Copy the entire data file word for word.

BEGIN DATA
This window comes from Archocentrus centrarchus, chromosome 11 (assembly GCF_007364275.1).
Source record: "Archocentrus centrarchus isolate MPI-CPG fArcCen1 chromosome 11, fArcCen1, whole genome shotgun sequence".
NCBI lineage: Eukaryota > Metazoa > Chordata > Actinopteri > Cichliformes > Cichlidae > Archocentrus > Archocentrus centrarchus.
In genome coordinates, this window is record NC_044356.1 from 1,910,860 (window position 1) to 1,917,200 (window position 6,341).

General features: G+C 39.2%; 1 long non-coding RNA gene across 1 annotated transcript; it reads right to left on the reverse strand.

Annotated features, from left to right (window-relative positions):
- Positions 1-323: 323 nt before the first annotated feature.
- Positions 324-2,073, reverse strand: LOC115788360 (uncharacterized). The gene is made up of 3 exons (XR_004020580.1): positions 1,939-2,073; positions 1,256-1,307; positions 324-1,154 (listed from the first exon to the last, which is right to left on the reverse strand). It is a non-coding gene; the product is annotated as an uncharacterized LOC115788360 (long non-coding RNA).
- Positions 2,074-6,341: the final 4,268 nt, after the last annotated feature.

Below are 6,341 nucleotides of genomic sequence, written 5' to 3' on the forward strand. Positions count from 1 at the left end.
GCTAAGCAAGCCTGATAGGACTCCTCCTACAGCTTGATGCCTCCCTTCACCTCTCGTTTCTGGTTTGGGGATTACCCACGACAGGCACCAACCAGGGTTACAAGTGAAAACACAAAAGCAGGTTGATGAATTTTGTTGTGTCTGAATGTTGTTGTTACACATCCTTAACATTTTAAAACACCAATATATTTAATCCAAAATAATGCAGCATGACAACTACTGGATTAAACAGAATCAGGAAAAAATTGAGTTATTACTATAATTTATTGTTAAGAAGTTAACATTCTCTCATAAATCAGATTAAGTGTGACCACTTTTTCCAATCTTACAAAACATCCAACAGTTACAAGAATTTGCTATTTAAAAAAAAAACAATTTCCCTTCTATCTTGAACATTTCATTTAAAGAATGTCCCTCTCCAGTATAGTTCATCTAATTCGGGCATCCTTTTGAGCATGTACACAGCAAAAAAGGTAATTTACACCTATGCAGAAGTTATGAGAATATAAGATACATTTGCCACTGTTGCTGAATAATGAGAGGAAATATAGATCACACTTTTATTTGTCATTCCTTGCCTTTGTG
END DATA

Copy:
This window comes from Archocentrus centrarchus, chromosome 11 (assembly GCF_007364275.1).
Source record: "Archocentrus centrarchus isolate MPI-CPG fArcCen1 chromosome 11, fArcCen1, whole genome shotgun sequence".
NCBI lineage: Eukaryota > Metazoa > Chordata > Actinopteri > Cichliformes > Cichlidae > Archocentrus > Archocentrus centrarchus.
In genome coordinates, this window is record NC_044356.1 from 1,910,860 (window position 1) to 1,917,200 (window position 6,341).

General features: G+C 39.2%; 1 long non-coding RNA gene across 1 annotated transcript; it reads right to left on the reverse strand.

Annotated features, from left to right (window-relative positions):
- Positions 1-323: 323 nt before the first annotated feature.
- Positions 324-2,073, reverse strand: LOC115788360 (uncharacterized). The gene is made up of 3 exons (XR_004020580.1): positions 1,939-2,073; positions 1,256-1,307; positions 324-1,154 (listed from the first exon to the last, which is right to left on the reverse strand). It is a non-coding gene; the product is annotated as an uncharacterized LOC115788360 (long non-coding RNA).
- Positions 2,074-6,341: the final 4,268 nt, after the last annotated feature.

Below are 6,341 nucleotides of genomic sequence, written 5' to 3' on the forward strand. Positions count from 1 at the left end.
GCTAAGCAAGCCTGATAGGACTCCTCCTACAGCTTGATGCCTCCCTTCACCTCTCGTTTCTGGTTTGGGGATTACCCACGACAGGCACCAACCAGGGTTACAAGTGAAAACACAAAAGCAGGTTGATGAATTTTGTTGTGTCTGAATGTTGTTGTTACACATCCTTAACATTTTAAAACACCAATATATTTAATCCAAAATAATGCAGCATGACAACTACTGGATTAAACAGAATCAGGAAAAAATTGAGTTATTACTATAATTTATTGTTAAGAAGTTAACATTCTCTCATAAATCAGATTAAGTGTGACCACTTTTTCCAATCTTACAAAACATCCAACAGTTACAAGAATTTGCTATTTAAAAAAAAAACAATTTCCCTTCTATCTTGAACATTTCATTTAAAGAATGTCCCTCTCCAGTATAGTTCATCTAATTCGGGCATCCTTTTGAGCATGTACACAGCAAAAAAGGTAATTTACACCTATGCAGAAGTTATGAGAATATAAGATACATTTGCCACTGTTGCTGAATAATGAGAGGAAATATAGATCACACTTTTATTTGTCATTCCTTGCCTTTGTG